Amount you may owe – $16,236.19

This is definitely not a bill.

Who received care – You, mostly from nurses, who flushed your port and infused you with your chemo regimen and hugged you when you learned the octopus (that’s how you think of it now, with glissading arms and grabbing tentacles) had spread to your lymph nodes.

Head scarves, hats, and even a wig you ordered to find something that made you feel enough like your normal self – 11

Hours spent knowing you should help your son with math or wash the dog with her anti-itch shampoo or cook something, anything, so your family can eat food other than teriyaki from Sunshine Sushi – 3,017

Hey, this is no bill, but it is a heads up that another enormous payment is coming due soon.

Who should be grateful: you. Unless you enjoy, at the age of 43, the slow slither of death while your children who are too young to properly live without you (who else will remind them to wear helmets on their scooters and to cup their pink cheeks in the morning while you whisper they are more precious than Trader Joes Peppermint Joe-Joe’s – an inside joke?)

Occasions you’ve thought sliding toward oblivion and exploding into glittering stardust would be better – 0

 

Angie McCullagh lives and writes (mostly fiction) in Seattle with her husband, two teens, and emotionally fragile mutt.

The Pixelated Tiger by Jack Barker-Clark

I used to dream of traveling down my own throat. I had a stammer and tripped on words, and I would close my eyes and imagine myself passing through roped-off plasma and plunging carbon. I was hoping to find the cause: a constellation of upturned chairs or a picket fence. It was 1998 and every afternoon after school we played Tomb Raider, nosedived off ramparts and swam in low-grade lagoons. I was always zip-lining into clearings where tigers generated. They were pixelated, these tigers, but insatiable, rabid, a frightening blockade of sunburst cubes, and I came to wonder if it was a pixelated tiger rooming in my throat, swallowing up all my consonants.

He always looked over-toiled, moon-starved, whenever I imagined my tiger, which made me cherish as much as revile him, and we ploughed on together, pitiably, through the class register and the English presentations and the randomized swimming galas, one or the other of us always biting my tongue. In 1999 we took a school trip, a pretty place in the Lakes, and we were, my tiger and I, assigned a third party to row with. Alex, the history buff, had not quite volunteered but was rowed out onto the bruised lake anyway, and the dappling jangled and there was flotsam and bits of outcrop reflected back in the water. The rowboat was stiff and from far out the banking’s gradient looked sheer, a bowl, as though the landscape beyond was landless, was watercolour.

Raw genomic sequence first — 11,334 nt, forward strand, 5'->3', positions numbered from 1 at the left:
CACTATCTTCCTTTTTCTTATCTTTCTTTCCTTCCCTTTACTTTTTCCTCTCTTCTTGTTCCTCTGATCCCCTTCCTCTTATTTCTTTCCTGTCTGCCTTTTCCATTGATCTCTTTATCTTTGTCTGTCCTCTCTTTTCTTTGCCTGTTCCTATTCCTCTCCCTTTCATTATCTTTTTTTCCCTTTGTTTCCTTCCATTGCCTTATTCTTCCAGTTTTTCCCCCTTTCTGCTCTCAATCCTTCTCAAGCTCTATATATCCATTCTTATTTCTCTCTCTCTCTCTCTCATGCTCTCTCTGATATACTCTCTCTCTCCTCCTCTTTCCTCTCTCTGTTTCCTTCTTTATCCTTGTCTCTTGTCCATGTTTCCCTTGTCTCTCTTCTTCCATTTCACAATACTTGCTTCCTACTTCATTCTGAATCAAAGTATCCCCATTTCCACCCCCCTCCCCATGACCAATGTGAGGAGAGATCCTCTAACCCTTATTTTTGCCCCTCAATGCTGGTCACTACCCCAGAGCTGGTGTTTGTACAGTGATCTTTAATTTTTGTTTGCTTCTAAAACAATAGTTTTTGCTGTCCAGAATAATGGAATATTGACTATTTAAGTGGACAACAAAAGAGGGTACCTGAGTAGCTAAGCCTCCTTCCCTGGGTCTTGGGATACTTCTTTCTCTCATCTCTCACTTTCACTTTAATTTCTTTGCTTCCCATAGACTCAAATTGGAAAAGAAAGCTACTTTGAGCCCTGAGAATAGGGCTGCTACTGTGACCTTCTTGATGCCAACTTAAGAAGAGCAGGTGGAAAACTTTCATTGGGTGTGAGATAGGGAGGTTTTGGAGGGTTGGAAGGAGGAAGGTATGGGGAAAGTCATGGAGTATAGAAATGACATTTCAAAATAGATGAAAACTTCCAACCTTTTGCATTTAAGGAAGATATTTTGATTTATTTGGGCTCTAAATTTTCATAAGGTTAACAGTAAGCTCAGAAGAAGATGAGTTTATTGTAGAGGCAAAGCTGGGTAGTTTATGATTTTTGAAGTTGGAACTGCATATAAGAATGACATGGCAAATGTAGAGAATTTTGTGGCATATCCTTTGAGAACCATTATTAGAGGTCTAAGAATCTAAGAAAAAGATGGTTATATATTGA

Unhappy at the rocking, the pitch of things, at how far I’d insisted we row, Alex berated me in the boat. My words wouldn’t rise and we faced each other in silence, eventually turning to watch the blue noise on the shore, its abstract brightness. Did he stand up or was the boat disturbed? they later asked, and I didn’t know. He was suddenly in the water, gulping, trying to sift the lake out from under him, and I sat with my tiger in the pale light and watched Alex thrashing until he wasn’t. The pixelated tiger rowed me back softly to the shingle beach.

In my late teens the stammer became less pronounced, was dimmer now. I had attended speech therapy, learned to tap my foot, sang in the choir. After such surges in confidence, I found, pixelated tigers often vacate the throat. At first I extolled this miracle. But I was only abbreviated in other ways. He sank into my core and knocked at my chest. Behind the fists of my lungs he hollowed out his den, prowling, unblinking. The pressure on my wide-tracked ribs was concentrated and I longed for my stammer back. At night I performed squat thrusts, my limbs as string, willed him to roll upwards: fundus, adrenal, thymus, trachea, cortex, thick pate, into sky, a ream of ash. But he never rose, he only sank. Did he stand up or was the boat disturbed? I still don’t know. Now here I go. I put myself in the bath, down flat under the skim. My body moves like a gondola. The words crawl all over me.

 

Jack Barker-Clark is a writer and artist from a passé valley in the North of England. He is the founder of Pale Books, a reading project, and writes primarily on literature and ornamental grasses. He tweets occasionally at @jackbarkerclark.

Sleeping Beauties by Tiffany Promise

The Land of Trazodonia is a hidden chamber within the walls of Slumberland Psychiatric Hospital. It both exists and doesn’t exist at the same time. This is where we Sleeping Beauties tell our secrets. We all wear masks of each other’s faces.

Instead of swallowing, we let our pills dissolve on our tongues, sending them straight into our mucous membranes. Straight into our bloodstream. We don’t have time for them to dilly-dally through our digestive systems, to fight with whatever thawed-out muck was supposed to pass for Sup. The oblong blue bars that keep our brains from quaking; the tacky, sunshine-colored globules that keep our hearts from over-beating; the chalky, white tabs as big and round as moons. They taste a little bit like Clorox and a little bit like licking frogs. A lotta bit like love.